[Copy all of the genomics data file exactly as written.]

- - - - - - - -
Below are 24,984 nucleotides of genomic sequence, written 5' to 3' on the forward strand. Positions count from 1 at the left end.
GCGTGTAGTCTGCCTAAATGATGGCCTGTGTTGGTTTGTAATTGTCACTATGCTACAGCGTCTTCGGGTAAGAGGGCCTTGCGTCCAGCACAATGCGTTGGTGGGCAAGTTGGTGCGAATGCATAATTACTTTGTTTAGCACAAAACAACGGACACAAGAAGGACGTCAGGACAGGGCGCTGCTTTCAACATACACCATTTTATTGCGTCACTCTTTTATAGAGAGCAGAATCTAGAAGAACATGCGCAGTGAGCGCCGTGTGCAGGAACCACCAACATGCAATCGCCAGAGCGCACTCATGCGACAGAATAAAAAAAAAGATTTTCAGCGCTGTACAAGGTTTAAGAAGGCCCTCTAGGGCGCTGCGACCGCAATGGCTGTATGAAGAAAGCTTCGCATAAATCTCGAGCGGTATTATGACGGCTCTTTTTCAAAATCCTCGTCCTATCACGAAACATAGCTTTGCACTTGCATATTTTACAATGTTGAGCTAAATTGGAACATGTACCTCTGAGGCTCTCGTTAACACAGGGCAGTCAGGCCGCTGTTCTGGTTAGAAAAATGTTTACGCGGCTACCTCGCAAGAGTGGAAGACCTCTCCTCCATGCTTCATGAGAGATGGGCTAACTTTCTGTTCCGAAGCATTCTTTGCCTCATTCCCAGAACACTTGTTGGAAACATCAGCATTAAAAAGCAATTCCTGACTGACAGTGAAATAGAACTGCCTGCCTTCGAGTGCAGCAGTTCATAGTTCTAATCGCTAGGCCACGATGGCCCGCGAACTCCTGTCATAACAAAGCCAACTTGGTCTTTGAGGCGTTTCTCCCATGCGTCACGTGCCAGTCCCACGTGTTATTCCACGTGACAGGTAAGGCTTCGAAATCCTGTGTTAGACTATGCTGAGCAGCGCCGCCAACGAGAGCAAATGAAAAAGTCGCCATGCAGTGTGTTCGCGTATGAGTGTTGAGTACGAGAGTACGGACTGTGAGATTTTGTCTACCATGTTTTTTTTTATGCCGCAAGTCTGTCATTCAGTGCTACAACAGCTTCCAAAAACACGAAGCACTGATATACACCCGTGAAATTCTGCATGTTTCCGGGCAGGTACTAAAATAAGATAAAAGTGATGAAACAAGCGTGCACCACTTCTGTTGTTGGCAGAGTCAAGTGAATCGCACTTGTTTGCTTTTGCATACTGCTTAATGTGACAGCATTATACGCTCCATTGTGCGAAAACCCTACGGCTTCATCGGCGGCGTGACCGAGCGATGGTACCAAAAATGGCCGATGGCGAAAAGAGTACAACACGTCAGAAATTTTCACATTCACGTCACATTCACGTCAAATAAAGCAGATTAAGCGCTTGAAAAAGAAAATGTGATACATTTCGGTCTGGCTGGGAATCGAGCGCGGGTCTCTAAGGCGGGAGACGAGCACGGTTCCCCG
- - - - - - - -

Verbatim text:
Below are 24,984 nucleotides of genomic sequence, written 5' to 3' on the forward strand. Positions count from 1 at the left end.
GCGTGTAGTCTGCCTAAATGATGGCCTGTGTTGGTTTGTAATTGTCACTATGCTACAGCGTCTTCGGGTAAGAGGGCCTTGCGTCCAGCACAATGCGTTGGTGGGCAAGTTGGTGCGAATGCATAATTACTTTGTTTAGCACAAAACAACGGACACAAGAAGGACGTCAGGACAGGGCGCTGCTTTCAACATACACCATTTTATTGCGTCACTCTTTTATAGAGAGCAGAATCTAGAAGAACATGCGCAGTGAGCGCCGTGTGCAGGAACCACCAACATGCAATCGCCAGAGCGCACTCATGCGACAGAATAAAAAAAAAGATTTTCAGCGCTGTACAAGGTTTAAGAAGGCCCTCTAGGGCGCTGCGACCGCAATGGCTGTATGAAGAAAGCTTCGCATAAATCTCGAGCGGTATTATGACGGCTCTTTTTCAAAATCCTCGTCCTATCACGAAACATAGCTTTGCACTTGCATATTTTACAATGTTGAGCTAAATTGGAACATGTACCTCTGAGGCTCTCGTTAACACAGGGCAGTCAGGCCGCTGTTCTGGTTAGAAAAATGTTTACGCGGCTACCTCGCAAGAGTGGAAGACCTCTCCTCCATGCTTCATGAGAGATGGGCTAACTTTCTGTTCCGAAGCATTCTTTGCCTCATTCCCAGAACACTTGTTGGAAACATCAGCATTAAAAAGCAATTCCTGACTGACAGTGAAATAGAACTGCCTGCCTTCGAGTGCAGCAGTTCATAGTTCTAATCGCTAGGCCACGATGGCCCGCGAACTCCTGTCATAACAAAGCCAACTTGGTCTTTGAGGCGTTTCTCCCATGCGTCACGTGCCAGTCCCACGTGTTATTCCACGTGACAGGTAAGGCTTCGAAATCCTGTGTTAGACTATGCTGAGCAGCGCCGCCAACGAGAGCAAATGAAAAAGTCGCCATGCAGTGTGTTCGCGTATGAGTGTTGAGTACGAGAGTACGGACTGTGAGATTTTGTCTACCATGTTTTTTTTTATGCCGCAAGTCTGTCATTCAGTGCTACAACAGCTTCCAAAAACACGAAGCACTGATATACACCCGTGAAATTCTGCATGTTTCCGGGCAGGTACTAAAATAAGATAAAAGTGATGAAACAAGCGTGCACCACTTCTGTTGTTGGCAGAGTCAAGTGAATCGCACTTGTTTGCTTTTGCATACTGCTTAATGTGACAGCATTATACGCTCCATTGTGCGAAAACCCTACGGCTTCATCGGCGGCGTGACCGAGCGATGGTACCAAAAATGGCCGATGGCGAAAAGAGTACAACACGTCAGAAATTTTCACATTCACGTCACATTCACGTCAAATAAAGCAGATTAAGCGCTTGAAAAAGAAAATGTGATACATTTCGGTCTGGCTGGGAATCGAGCGCGGGTCTCTAAGGCGGGAGACGAGCACGGTTCCCCG